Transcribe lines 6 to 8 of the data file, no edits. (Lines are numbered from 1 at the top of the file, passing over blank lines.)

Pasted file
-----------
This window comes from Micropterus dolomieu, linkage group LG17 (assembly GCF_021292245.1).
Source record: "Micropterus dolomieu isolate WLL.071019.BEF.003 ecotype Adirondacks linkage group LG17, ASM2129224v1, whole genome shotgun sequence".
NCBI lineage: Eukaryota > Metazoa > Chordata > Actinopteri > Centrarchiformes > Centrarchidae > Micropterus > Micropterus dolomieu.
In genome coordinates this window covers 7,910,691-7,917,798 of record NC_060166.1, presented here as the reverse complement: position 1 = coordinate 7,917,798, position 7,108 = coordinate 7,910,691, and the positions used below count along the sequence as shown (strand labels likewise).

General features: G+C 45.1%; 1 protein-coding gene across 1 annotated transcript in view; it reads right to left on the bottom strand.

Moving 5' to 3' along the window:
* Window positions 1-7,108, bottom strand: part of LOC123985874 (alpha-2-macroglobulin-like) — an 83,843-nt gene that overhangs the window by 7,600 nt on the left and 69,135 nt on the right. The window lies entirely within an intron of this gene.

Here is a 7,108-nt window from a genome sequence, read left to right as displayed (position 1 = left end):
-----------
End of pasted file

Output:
Moving 5' to 3' along the window:
* Window positions 1-7,108, bottom strand: part of LOC123985874 (alpha-2-macroglobulin-like) — an 83,843-nt gene that overhangs the window by 7,600 nt on the left and 69,135 nt on the right. The window lies entirely within an intron of this gene.

Here is a 7,108-nt window from a genome sequence, read left to right as displayed (position 1 = left end):